App

Eat less meat, buy from ethical businesses, and track your eco habits

So there you are, sitting with your shiny new slab of glass and metal. You’re pawing at its screen, surfing the internet, finding junk to buy, downing a bottle of water, and ordering take-out, when it suddenly hits you: you’re basically destroying the planet single-handedly.

Fortunately, your phone can help. Sure, you’re not going to become the world’s greenest eco-warrior overnight, but there are apps that can adjust your habits, ensuring that you take better care of the planet – and, in doing so, better care of yourself.

Food for thought

Although we shouldn’t blame cows alone for global warming – human fossil fuel consumption is a much bigger contributor than agriculture and people eating meat – humanity cutting down on meat consumption en masse would be broadly beneficial. We’d see less deforestation for farming, and there’d also be less methane emitted by cows, if there were fewer of them.

We’re not suggesting you suddenly flip to being vegan overnight, but if your diet is balanced quite heavily towards ‘carnivore’, perhaps take a look at apps that could help you shift towards a greater number of plant-oriented meals. Kitchen Stories (free) and Tasty (free) are excellent apps for cooking new things, with, respectively, easy to follow photo and video guides. Both offer the means to filter the list of recipes you’re provided, so you can hone in purely on dishes you’re not yet regularly cooking.

Green Kitchen

If you want more of a razor-sharp focus, Green Kitchen ($4/£4) is a good bet. Instead of attempting to fill its virtual pages with every suitable recipe under the sun, this one’s more like a traditional cookbook, and offers just over 150 handpicked ideas, covering main courses, snacks, and drinks. Each recipe is flagged as gluten free, raw, vegan, or whole grain as appropriate, and there are built-in timers too.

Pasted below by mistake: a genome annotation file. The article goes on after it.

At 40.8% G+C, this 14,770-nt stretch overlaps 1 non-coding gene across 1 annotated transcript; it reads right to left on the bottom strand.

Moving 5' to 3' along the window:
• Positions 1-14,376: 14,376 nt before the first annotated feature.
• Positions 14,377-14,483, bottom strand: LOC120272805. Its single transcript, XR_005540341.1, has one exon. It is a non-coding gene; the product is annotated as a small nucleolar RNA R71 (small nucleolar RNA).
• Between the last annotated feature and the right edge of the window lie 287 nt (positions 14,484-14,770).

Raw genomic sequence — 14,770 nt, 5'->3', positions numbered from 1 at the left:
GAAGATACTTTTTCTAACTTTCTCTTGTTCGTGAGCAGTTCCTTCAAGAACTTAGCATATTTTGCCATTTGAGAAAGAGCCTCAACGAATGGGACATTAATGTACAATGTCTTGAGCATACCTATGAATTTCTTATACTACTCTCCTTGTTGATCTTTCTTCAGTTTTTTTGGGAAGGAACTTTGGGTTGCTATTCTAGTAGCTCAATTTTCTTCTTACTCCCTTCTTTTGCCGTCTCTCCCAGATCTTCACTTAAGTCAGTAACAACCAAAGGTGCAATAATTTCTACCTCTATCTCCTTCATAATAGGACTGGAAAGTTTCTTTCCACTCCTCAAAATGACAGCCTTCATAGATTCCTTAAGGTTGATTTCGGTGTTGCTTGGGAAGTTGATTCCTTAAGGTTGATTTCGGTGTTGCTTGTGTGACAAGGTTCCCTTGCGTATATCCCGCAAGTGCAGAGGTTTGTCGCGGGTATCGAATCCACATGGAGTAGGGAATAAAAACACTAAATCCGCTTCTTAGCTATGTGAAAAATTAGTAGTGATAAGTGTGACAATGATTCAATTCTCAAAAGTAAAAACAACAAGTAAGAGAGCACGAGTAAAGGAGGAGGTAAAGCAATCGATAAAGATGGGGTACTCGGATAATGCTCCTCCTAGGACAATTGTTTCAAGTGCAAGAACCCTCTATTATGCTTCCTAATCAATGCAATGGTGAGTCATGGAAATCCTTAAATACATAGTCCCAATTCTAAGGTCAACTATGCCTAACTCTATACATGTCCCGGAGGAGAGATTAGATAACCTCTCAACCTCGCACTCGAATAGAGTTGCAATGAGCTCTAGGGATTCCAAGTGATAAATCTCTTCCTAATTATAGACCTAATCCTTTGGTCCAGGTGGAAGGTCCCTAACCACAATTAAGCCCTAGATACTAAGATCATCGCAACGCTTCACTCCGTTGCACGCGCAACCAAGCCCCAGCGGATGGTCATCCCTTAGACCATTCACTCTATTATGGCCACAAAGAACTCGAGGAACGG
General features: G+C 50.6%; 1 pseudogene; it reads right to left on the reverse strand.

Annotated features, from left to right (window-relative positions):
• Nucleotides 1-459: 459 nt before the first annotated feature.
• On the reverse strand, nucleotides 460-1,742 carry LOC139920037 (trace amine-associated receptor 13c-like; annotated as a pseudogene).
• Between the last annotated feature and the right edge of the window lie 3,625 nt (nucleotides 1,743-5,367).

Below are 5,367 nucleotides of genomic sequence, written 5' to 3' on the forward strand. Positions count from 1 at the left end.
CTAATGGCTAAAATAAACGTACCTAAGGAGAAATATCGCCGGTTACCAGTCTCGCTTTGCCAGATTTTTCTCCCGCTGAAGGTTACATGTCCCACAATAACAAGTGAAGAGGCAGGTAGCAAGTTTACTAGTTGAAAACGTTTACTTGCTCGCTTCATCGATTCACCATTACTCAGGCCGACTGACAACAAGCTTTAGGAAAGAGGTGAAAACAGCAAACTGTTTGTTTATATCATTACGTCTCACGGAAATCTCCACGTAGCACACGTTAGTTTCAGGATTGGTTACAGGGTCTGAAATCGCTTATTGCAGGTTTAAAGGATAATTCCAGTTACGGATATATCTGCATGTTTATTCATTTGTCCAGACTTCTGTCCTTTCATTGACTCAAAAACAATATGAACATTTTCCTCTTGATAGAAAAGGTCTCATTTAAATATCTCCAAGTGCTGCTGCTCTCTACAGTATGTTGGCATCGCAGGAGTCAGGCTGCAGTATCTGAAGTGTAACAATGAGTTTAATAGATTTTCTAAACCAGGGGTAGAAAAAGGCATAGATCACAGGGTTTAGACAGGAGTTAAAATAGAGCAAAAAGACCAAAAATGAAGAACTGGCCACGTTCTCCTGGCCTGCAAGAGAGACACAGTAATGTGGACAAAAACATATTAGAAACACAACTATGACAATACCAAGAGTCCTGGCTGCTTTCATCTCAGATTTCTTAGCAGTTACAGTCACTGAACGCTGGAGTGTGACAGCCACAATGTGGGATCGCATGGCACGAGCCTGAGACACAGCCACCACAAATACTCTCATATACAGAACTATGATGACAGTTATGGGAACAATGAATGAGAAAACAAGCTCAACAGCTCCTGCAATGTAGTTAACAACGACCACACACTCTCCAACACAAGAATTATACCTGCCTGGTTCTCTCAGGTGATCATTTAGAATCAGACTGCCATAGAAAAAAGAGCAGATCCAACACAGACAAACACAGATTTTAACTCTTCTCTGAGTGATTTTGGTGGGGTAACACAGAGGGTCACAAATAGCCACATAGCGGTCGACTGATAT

If you’re out and about, your iPhone can help you eat green as well. Vanilla Bean (free) quickly and efficiently points you at nearby restaurants that offer vegan dining. And if you don’t fancy going entirely green, options exist to adjust your selection to prioritize outlets that at least sell local and organic produce, thereby ensuring ingredients in your order have been subject to fewer air miles.

Waste not, want not

Another area of food production that warrants keeping an eye on is food waste. Estimates vary regarding precisely how much perfectly edible food – or food that was edible but ignored for days – is thrown away on a daily basis, but it’s a lot. We’re talking many, many tons – and that’s really not OK if we’re looking to live in a more eco-friendly and sustainable future.

In Europe, Too Good To Go (free) has worked with a large number of food outlets, which alert you by way of a big green dot on a map when they will have cheap food for sale. Bakeries will offload the day’s produce before it goes stale; and restaurants will at the end of a meal shift provide so-called ‘magic bags’ – a range of tasty treats at a knock-down price far below what you’d normally pay. So you can do your bit for the environment and get a bargain.